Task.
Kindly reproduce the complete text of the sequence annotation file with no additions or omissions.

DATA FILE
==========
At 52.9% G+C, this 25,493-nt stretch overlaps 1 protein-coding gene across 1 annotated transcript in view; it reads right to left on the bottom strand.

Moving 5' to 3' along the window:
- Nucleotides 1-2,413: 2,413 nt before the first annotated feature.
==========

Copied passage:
At 52.9% G+C, this 25,493-nt stretch overlaps 1 protein-coding gene across 1 annotated transcript in view; it reads right to left on the bottom strand.

Moving 5' to 3' along the window:
- Nucleotides 1-2,413: 2,413 nt before the first annotated feature.